- Splenetic Ogres and Heroic Cannibals in Jonathan Swift’s A Modest Proposal (1729)
I. Cannibalism: Ethnic Defamation or a Trope of Liberation?
In A Modest Proposal for Preventing the Children of Poor People from Being a Burthen to Their Parents and Country, and for Making Them Beneficial to the Public (1729) Swift exploits the age-old discourse of ethnic defamation against the Irish that had legitimated the English colonization of Ireland for centuries. One of the most damning elements in Swift’s use of this discourse is that of cannibalism. The discourse of ethnic defamation arose out of the Norman conquest of Ireland in the twelfth century. Clare Carroll points out that “the colonization of the Americas and the reformation as events ... generated new discourses inflecting the inherited discourse of barbarism” in early-modern English writing about Ireland (14). Narratives of native cannibalism were an indispensable part of these new discourses and practices. For the English authors as well as their continental counterparts, the cannibalistic other of the New World became a yardstick by which to measure the threat posed by internal enemies, be it the indigenous Irish, the French Catholics, or the Moorish inhabitants of Spain.1 Thus, it was against the backdrop of the reformation [End Page 131] and counter-reformation conflicts as well as the exploration of the New World that Montaigne flirted with the notion as a metaphor in his comparison between the Tupinambá practice of eating the dead bodies of their enemies and the live torture practised by the Europeans. By contrast, the Protestant cleric and polemicist Jean de Léry used his graphic accounts of Tupinambá cannibalism as a preamble to the equally gory descriptions of the cannibalistic atrocities against the French Protestants perpetrated by the Catholics.2 Ireland, an anomalous pocket of Romish bigotry and superstition in the Protestant British Isles, also became a fertile breeding ground for religioethnic defamation; the Catholicism of the native Irish almost naturally complemented their putatively barbaric ethnic origins in the minds of such Protestant polemicists as Edmund Spenser, Camden, Fynes Morrison, and others. Whether the cannibal slur is implied or explicitly stated, such polemical writing invariably condemns the Irish for being bestial creatures given to dietary practices not fit for the civilized part of humanity.3 Even when the authors are sympathetic, pity is inevitably mixed with disgust and contempt for the objects of the slur. Swift’s tract exists in this troubled continuum of ethnic abuse against the Irish. According to Frank Lestringant:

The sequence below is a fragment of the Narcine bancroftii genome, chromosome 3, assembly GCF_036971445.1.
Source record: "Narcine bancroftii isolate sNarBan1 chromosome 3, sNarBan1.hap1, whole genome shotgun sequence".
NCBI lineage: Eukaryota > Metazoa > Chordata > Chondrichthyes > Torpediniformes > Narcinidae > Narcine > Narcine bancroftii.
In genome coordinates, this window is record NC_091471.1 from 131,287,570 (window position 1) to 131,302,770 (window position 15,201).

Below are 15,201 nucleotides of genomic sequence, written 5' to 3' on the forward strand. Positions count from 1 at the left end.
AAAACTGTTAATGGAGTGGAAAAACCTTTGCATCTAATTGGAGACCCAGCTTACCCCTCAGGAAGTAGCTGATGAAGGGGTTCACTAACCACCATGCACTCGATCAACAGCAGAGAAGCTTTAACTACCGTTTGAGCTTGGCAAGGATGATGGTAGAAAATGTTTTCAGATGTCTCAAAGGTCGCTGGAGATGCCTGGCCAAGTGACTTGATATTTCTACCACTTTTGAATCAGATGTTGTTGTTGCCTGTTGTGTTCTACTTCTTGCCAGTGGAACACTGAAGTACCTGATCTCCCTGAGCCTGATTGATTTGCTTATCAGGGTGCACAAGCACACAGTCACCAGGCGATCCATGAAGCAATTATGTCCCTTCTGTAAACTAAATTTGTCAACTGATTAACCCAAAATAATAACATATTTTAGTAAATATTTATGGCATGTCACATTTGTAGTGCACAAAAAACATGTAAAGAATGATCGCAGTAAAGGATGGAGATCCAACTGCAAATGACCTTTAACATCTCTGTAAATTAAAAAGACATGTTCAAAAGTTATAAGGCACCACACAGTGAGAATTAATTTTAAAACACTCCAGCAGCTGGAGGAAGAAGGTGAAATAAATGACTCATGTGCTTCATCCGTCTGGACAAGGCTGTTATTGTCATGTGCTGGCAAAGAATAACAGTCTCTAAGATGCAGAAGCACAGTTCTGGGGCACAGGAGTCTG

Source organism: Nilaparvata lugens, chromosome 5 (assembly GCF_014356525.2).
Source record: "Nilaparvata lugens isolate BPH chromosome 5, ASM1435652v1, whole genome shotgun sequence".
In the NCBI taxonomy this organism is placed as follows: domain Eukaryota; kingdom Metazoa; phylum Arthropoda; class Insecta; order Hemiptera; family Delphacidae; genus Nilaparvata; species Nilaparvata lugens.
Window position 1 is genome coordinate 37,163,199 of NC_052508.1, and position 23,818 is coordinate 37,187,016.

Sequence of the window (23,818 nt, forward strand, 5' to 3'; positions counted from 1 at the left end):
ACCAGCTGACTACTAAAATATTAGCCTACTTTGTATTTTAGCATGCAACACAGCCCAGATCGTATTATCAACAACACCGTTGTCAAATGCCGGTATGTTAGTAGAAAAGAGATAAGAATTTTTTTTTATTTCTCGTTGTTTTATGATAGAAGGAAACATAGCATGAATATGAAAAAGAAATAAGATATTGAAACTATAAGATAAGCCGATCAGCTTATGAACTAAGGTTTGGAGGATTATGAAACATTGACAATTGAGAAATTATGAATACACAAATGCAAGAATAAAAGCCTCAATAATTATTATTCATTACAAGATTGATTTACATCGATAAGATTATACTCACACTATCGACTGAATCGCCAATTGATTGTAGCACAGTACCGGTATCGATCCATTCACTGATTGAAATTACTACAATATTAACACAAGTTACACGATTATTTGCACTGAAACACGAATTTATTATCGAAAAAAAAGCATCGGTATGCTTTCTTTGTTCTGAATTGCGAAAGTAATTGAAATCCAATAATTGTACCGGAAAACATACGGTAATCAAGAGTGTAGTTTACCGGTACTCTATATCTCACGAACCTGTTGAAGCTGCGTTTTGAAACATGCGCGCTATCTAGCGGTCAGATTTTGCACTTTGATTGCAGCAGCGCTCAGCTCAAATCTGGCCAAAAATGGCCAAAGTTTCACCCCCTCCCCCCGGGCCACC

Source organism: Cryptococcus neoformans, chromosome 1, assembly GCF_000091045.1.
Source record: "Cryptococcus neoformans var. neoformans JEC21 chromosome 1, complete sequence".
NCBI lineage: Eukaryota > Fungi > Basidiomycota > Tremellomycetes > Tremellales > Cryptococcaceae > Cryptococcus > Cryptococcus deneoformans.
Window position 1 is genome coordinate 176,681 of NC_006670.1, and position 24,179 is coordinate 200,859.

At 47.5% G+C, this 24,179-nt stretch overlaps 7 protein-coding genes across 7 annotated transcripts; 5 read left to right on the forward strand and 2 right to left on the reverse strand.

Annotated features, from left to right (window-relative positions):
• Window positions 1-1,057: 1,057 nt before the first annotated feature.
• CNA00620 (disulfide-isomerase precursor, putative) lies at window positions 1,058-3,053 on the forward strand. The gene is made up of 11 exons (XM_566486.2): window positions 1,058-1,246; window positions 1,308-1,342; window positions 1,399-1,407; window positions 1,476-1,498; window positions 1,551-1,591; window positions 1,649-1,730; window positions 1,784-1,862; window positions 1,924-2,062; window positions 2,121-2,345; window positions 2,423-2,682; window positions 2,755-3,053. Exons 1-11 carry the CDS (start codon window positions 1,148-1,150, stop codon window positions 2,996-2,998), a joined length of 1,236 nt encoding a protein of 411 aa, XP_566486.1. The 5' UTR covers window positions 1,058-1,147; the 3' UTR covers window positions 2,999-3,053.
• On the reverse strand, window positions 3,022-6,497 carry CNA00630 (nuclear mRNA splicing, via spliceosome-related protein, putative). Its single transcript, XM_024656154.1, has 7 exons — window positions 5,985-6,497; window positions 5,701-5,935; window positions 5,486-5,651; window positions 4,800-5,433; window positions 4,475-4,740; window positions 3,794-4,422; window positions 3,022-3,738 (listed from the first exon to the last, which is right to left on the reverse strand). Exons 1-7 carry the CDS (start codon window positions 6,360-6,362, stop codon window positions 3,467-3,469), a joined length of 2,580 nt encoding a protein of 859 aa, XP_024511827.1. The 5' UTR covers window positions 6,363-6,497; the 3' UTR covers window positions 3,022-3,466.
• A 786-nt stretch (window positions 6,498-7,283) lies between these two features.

In a fundamental way, the “humble” propopsal is no stranger to the traditional prejudices targeted at the “savage” Irish, anthropophagus in intention and in deeds, formerly and presently, or rather potentially, cannibals, probable descendants, as it was once thought, of the ancient Scythes and “Scoti,” who drank with equal eagerness the blood of their horses and their enemies.(121)
In God, Gulliver, and Genocide (2001) Claude Rawson has also read Swift’s deployment of the discourse of religioethnic defamation against the Irish [End Page 132] by placing it in the tradition of English Protestant polemic against Ireland. He points out that Swift’s complex relationship with his predecessors such as Fynes Morrison is comparable to that between Montaigne and Léry. Rawson writes, “Montaigne’s relationship to Léry may have been similar to that of Swift to Moryson in that the lesser author in each case provided the explicit examples which the greater refused to exploit.” It is the brooding reticence on Swift’s part about the actual instances of survival cannibalism of the Irish in times of famine that makes his use of the cannibal slur so complex and effective. In spite of his genuine concern for Ireland and his condemnation of the self-destructive economic behaviour among all sections of the Irish population, Swift’s use of the discourse of defamation retains the basic characteristics of the traditional religioethnic slur against the Irish: a mixture of pity and deeply felt contempt. If anything, Rawson adds, it is probably one of the most uncompromising instances of that discourse: “Swift’s fable showing the Irish to be fit for a cannibal economy is perhaps the most uncompromising use of...